While short bursts of stress can help us to improve our ability to meet a challenge, long-term stress can have a major impact on our physical and mental health. The Mindfulness Based Stress Reduction (MBSR) programme aims to reduce prolonged periods of stress which can lead to poor mental and physical health.
As a nation we are reportedly under greater stress than ever before. Said to negatively impact relationships, social lives and health and wellbeing, symptoms of stress can include anger, anxiety, difficulty sleeping, loss of appetite, breathlessness and chest pains, resulting in periods of absence from work. Stress is therefore something that individuals may need help with. After bereavement and divorce, work is the third biggest cause of stress.
The MBSR programme incorporates techniques such as meditation, gentle movement and mind-body exercises to help people learn about stress and how to manage it. The programme enables people to gain greater clarity on what is happening in their lives.
What do participants of an 8-week MBSR programme report as the benefits of attending?
increased engagement in their work
fewer physical symptoms of stress
improvements to personal relationships
The MBSR programme has been developed and studied since the 1970s for its impact on mental health. It has been shown to reduce anxiety levels by 58% and stress by 40%. In a research study by Oxford University into individuals with “problematic” levels of stress, a significant improvement in perceived levels of stress over the course of the mindfulness intervention was found (Krusche et al, 2013). The findings of this research were consistent with other studies, which showed that changes in mindfulness “precede changes in perceived stress” (Baer et al, 2012).
Baer, R.A., Carmody, J., Hunsinger, M. (2012) Weekly Change in Mindfulness and Perceived Stress in a Mindfulness-Based Stress Reduction Programme, Journal of Clinical Psychology, 68(7), 755-765.
Krusche, A., Cyhlarova E., Williams J.M.G. (2013) Mindfulness Online: An Evaluation of The Feasibility of a Web-Based Mindfulness Course For, Stress, Anxiety and Depression, British Medical Journal, October 2013(3), BMJ Open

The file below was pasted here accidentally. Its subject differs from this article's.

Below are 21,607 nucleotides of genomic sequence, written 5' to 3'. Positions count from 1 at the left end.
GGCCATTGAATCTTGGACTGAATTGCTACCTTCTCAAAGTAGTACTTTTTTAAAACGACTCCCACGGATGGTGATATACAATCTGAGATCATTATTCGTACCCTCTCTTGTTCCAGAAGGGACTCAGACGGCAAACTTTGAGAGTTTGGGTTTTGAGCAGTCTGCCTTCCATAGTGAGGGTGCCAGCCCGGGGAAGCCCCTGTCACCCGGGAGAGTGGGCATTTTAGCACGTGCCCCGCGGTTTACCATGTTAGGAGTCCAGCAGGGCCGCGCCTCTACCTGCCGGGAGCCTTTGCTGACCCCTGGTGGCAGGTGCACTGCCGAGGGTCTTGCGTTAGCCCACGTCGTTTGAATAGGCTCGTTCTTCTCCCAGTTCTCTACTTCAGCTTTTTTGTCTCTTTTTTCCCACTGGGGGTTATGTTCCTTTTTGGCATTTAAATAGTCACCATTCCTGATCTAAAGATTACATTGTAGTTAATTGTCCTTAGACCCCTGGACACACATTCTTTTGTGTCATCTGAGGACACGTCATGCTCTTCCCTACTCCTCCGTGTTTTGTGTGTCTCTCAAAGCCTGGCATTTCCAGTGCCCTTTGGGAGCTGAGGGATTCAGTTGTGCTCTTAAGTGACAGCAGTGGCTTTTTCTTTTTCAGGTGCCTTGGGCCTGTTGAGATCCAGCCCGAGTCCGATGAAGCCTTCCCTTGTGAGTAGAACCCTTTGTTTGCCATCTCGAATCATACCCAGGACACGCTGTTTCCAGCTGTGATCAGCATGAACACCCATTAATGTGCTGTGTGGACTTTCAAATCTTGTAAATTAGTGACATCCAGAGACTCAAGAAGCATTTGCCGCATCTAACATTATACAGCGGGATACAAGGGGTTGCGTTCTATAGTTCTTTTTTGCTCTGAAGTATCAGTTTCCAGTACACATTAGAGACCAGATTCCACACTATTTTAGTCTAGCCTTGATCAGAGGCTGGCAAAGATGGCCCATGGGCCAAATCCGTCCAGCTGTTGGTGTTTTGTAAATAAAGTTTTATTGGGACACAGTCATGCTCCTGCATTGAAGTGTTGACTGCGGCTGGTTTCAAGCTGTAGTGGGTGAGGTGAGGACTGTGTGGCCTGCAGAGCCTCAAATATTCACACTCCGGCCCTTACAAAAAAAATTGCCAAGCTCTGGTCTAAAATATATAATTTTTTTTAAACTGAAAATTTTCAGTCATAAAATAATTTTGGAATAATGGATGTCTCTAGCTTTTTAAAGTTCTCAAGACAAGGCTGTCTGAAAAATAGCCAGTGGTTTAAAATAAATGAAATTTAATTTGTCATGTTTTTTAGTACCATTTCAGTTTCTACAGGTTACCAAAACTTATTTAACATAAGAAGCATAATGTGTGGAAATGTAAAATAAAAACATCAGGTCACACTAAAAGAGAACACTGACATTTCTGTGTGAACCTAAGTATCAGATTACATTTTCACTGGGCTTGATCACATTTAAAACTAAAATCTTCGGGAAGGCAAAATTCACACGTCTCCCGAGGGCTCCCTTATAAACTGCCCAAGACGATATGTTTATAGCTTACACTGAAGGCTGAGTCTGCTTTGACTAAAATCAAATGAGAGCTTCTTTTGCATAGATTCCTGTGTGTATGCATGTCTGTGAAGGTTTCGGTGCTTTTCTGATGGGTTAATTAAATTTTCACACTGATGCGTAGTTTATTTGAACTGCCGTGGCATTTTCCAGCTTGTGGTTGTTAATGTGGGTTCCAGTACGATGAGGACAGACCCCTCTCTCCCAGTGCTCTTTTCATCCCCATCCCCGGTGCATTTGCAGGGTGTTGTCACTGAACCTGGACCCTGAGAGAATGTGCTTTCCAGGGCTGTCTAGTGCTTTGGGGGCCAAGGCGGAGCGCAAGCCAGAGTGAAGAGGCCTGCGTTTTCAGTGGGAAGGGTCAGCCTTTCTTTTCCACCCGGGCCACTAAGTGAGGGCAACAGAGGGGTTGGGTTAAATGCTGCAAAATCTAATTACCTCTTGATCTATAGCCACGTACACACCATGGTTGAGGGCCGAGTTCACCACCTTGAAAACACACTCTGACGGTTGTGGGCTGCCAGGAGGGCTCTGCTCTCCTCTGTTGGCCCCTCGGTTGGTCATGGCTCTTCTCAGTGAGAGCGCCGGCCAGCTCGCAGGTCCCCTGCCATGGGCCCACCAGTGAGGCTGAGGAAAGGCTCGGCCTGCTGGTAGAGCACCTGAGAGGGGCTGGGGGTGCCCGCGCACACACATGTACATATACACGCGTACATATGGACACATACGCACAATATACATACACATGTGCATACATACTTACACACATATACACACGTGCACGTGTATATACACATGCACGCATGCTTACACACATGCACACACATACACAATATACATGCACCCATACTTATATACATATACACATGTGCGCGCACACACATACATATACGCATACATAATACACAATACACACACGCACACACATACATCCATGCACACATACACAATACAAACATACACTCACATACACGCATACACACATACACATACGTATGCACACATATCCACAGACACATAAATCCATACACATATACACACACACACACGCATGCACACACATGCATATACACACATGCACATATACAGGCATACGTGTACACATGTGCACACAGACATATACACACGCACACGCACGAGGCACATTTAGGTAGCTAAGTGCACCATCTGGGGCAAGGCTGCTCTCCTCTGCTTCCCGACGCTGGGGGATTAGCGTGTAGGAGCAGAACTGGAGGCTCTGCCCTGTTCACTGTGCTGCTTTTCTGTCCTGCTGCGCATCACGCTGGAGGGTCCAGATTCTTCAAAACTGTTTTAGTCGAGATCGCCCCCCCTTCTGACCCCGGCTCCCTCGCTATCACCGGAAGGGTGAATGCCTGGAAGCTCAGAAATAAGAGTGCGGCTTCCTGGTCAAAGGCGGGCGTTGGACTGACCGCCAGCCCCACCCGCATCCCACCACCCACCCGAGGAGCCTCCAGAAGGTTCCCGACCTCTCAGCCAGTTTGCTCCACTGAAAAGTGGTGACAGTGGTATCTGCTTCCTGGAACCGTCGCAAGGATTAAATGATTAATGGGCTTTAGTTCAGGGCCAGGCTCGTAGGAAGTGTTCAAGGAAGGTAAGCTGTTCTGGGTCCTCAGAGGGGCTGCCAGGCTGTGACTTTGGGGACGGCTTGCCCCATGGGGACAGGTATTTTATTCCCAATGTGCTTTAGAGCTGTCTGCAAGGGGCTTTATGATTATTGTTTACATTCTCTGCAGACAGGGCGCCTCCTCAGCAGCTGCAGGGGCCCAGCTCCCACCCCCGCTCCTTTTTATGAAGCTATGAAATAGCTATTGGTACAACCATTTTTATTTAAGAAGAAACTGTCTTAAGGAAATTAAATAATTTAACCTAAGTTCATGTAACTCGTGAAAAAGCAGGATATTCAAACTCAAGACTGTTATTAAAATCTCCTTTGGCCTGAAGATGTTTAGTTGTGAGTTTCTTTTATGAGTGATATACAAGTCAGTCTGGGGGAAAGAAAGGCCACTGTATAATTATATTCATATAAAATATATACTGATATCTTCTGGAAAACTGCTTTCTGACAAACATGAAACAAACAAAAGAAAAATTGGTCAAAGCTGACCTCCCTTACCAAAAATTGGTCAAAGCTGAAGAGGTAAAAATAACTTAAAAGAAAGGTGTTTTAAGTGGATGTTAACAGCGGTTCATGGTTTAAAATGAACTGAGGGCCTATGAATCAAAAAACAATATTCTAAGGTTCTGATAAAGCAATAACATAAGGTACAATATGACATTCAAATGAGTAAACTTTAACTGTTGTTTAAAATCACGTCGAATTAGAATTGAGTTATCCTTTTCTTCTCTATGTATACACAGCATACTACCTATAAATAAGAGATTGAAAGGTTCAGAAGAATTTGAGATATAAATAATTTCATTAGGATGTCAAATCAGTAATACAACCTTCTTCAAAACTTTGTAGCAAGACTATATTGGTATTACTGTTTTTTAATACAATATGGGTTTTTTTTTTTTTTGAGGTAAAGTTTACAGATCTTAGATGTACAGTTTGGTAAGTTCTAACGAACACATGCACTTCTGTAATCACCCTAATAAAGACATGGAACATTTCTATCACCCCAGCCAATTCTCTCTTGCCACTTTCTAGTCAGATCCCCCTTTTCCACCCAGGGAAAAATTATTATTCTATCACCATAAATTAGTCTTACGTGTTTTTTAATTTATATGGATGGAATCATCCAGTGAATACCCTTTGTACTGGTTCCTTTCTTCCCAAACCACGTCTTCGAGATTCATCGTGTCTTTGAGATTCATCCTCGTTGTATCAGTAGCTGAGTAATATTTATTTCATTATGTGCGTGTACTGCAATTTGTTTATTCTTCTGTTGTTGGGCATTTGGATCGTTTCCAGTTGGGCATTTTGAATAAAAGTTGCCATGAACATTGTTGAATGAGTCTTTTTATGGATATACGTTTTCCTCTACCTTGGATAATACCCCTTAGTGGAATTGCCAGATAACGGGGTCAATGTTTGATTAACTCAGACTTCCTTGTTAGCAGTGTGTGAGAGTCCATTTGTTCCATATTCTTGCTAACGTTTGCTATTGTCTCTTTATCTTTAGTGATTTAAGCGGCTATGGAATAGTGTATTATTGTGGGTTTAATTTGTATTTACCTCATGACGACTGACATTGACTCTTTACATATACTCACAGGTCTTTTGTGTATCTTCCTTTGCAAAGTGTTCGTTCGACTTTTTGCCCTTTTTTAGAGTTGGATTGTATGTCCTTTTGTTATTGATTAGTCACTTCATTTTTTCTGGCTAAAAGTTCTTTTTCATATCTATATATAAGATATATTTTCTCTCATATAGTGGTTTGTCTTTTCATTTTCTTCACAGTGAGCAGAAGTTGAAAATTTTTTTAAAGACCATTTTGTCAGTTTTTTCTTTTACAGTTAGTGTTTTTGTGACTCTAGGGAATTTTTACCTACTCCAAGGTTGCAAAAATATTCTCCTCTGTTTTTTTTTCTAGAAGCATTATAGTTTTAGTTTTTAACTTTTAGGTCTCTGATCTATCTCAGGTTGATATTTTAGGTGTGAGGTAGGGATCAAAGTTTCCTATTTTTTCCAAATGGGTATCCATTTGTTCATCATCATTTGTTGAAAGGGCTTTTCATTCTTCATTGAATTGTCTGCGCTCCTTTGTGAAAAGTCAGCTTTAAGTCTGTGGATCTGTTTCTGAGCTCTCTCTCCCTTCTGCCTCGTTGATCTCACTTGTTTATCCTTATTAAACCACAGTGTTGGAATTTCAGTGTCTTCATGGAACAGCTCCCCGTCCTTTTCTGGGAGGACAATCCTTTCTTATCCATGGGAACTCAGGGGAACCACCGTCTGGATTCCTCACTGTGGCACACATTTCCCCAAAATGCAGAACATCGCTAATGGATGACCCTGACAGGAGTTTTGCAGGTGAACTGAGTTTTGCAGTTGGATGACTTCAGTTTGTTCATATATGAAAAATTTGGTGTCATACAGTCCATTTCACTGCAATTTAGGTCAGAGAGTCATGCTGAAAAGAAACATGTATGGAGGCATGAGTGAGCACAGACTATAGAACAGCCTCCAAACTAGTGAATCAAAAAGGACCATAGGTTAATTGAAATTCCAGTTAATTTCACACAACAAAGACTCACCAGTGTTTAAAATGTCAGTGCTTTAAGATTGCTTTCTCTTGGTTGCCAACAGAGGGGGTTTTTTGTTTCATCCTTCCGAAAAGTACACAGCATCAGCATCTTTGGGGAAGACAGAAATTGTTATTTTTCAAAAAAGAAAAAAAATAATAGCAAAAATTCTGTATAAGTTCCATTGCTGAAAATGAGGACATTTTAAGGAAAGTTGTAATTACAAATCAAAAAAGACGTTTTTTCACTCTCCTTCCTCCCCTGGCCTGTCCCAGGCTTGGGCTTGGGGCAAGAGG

Mindful Nation UK – All parliamentary working group Oct 2015
In 2014 an All Party Parliamentary Group for Mindfulness was formed to help ensure that public policy could keep ahead of developments in the field of neuroscience.
'The Mindful UK Report’, the first policy document of its kind, seeks to address mental health concerns in the areas of education, health, the workplace and the criminal justice system through the application of mindfulness interventions. The recommendations in this report are evidence-based, sourced directly from experienced implementers, who report notable success in their respective fields and urge policymakers to invest resources in further pilot studies and increase public access to qualified teacher trainers.
The group identified the following key areas for consideration
mindfulness as a way to improve resilience, reduce stress and anxiety, and develop creativity in the workplace
mindfulness in schools to improve classroom behaviour, attention and focus, as a strategy to raise educational standards and supporting social mobility, and to develop young people’s tools for lifelong well-being
mindfulness as a way to reduce stress and improve care, attentiveness and compassion amongst healthcare workers
mindfulness as a way to tackle depression, anxiety and stress in the criminal justice system (both staff and those in custody)
mindfulness as a way to cultivate overall health and well-being
Following on from the Mindfulness All-Party Parliamentary Group's 'Mindful Nation UK' report, 'Building the Case for Mindfulness in the Workplace' offers a wonderful resource for anyone wishing to make the business case for Mindfulness in the Workplace.
There is an informative mindfulness resource provided by the NHS. Mindfulness is an approved treatment of stress, depression and anxiety, "Mindfulness also allows us to become more aware of the stream of thoughts and feelings that we experience," says Professor Williams, "and to see how we can become entangled in that stream in ways that are not helpful."